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How to Clone a Mammoth

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How to Clone a Mammoth

The Science of De-Extinction

Princeton UP,

15 min read
10 take-aways
Audio & text

What's inside?

Woolly mammoth 2.0? It’s doable, say scientists.

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Editorial Rating



  • Innovative
  • Scientific
  • Concrete Examples


Evolutionary biologist and ecologist Beth Shapiro, PhD, specializes in ancient DNA. She uses fossils, paleogenomics, prehistoric-time-dating tools and environmental data to study how animals adapted to changing conditions. She provides an entertaining walk on the “re-wilding” side of restoration ecology. Her prologue sets out the purpose of her book and notes the waypoints on the journey to species resurrection, notably the process of “de-extinction.” She reports that bringing a dead species back to life is extraordinarily difficult and complex; there’s no easy-to-follow set of instructions. Be prepared to reread some passages unless you majored in the sciences. Shapiro admirably balances descriptions and examples of environmental challenges with scientific explanations of genes, genomics and current genetic science techniques. And if you ever wondered whether dinosaurs could roam the Earth again, as in Jurassic Park, she puts that question to rest.


In the Beginning

In 1979, a science fiction writer coined the term “de-extinction” to describe the return to life of a long-gone animal. In 2013, the term became science fact, with a new focus in evolutionary biology: restoration of extinct species. The goal of recreating a mammoth wouldn’t be to bring back the past but to build a better planetary future.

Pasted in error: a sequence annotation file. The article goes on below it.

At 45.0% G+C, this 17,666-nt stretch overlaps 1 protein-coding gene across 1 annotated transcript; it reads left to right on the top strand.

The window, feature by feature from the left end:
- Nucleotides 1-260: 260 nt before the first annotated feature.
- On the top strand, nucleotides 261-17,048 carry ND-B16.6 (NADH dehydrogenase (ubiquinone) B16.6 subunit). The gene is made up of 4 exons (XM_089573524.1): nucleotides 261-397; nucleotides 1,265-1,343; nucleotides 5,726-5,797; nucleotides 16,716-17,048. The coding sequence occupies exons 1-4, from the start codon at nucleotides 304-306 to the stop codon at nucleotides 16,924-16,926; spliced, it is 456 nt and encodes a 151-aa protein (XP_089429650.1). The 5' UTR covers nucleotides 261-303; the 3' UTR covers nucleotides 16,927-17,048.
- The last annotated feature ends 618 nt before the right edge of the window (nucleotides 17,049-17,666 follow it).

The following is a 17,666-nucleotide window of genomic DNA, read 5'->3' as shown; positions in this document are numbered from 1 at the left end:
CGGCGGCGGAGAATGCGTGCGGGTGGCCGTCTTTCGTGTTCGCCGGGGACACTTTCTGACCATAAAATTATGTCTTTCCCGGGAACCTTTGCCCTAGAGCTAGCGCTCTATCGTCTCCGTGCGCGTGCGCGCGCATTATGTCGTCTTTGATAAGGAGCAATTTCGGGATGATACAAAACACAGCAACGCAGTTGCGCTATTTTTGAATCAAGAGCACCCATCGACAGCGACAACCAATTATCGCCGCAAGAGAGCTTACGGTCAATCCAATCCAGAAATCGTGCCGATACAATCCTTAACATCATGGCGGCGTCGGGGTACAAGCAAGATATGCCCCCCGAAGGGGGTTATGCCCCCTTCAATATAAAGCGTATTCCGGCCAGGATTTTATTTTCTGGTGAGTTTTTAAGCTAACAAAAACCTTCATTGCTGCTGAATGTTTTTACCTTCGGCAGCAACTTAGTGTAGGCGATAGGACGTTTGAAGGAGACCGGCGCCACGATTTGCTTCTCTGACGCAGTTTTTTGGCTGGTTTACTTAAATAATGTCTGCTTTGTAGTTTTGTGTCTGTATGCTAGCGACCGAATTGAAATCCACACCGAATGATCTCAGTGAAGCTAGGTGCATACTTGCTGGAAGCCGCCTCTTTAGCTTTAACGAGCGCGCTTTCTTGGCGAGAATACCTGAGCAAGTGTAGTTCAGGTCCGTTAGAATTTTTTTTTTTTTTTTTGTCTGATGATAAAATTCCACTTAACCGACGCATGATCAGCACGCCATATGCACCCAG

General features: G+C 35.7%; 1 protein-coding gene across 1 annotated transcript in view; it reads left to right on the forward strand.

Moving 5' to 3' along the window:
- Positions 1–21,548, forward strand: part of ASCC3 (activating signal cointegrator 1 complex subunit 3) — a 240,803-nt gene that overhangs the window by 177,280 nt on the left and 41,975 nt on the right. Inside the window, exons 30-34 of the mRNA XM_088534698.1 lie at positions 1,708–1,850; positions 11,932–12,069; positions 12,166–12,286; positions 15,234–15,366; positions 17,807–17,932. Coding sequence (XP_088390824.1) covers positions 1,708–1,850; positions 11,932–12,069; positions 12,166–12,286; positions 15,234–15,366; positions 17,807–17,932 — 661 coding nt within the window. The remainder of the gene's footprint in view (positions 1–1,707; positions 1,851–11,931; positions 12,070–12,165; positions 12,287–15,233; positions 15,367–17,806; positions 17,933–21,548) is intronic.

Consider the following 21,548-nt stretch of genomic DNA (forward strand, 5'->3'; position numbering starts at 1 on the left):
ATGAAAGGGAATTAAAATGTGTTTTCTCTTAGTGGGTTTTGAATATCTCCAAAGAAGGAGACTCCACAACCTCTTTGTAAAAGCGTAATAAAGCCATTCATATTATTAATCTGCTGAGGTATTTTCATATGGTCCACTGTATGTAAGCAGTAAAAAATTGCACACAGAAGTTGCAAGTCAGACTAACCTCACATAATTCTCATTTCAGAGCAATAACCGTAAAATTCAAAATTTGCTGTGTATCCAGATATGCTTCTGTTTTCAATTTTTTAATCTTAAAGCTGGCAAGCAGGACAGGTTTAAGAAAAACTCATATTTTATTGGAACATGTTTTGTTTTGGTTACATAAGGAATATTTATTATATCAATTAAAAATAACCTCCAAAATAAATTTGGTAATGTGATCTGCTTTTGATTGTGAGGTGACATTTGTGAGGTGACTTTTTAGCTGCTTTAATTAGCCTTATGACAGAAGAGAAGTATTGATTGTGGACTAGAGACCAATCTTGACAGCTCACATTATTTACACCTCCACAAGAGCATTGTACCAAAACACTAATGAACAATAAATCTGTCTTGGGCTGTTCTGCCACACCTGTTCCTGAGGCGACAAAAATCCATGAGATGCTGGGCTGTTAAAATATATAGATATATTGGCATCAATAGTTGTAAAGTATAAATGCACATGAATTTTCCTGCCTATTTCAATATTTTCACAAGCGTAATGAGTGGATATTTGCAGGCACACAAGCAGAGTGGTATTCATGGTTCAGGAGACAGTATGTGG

Today, de-extinction is mostly theoretical, but some scientists are hopeful – if skeptical, by training – that de-extinction could help deal with environmental challenges. Before exploring how to revive species, consider how they died. Extinction is as natural as birth and death. Only 1% of all the animals that ever lived is alive today; 99% are extinct. The reasons range from asteroids hitting Earth – which killed the dinosaurs – to climate conditions that brought the end of mammoths. Animals also must contend with human beings, who cleared habitats and overhunted. Species vanished, including the human ancestors, the Neanderthals, whom Homo sapiens dominated. Extinction represents a lost opportunity to derive a benefit, such as a disease remedy.

De-extinction will not happen soon. ...

About the Author

Evolutionary molecular biologist and a 2009 recipient of the MacArthur Fellowship Dr. Beth Shapiro teaches in the Department of Ecology and Evolutionary Biology at the University of California, Santa Cruz. She is a popular presenter and interview guest.

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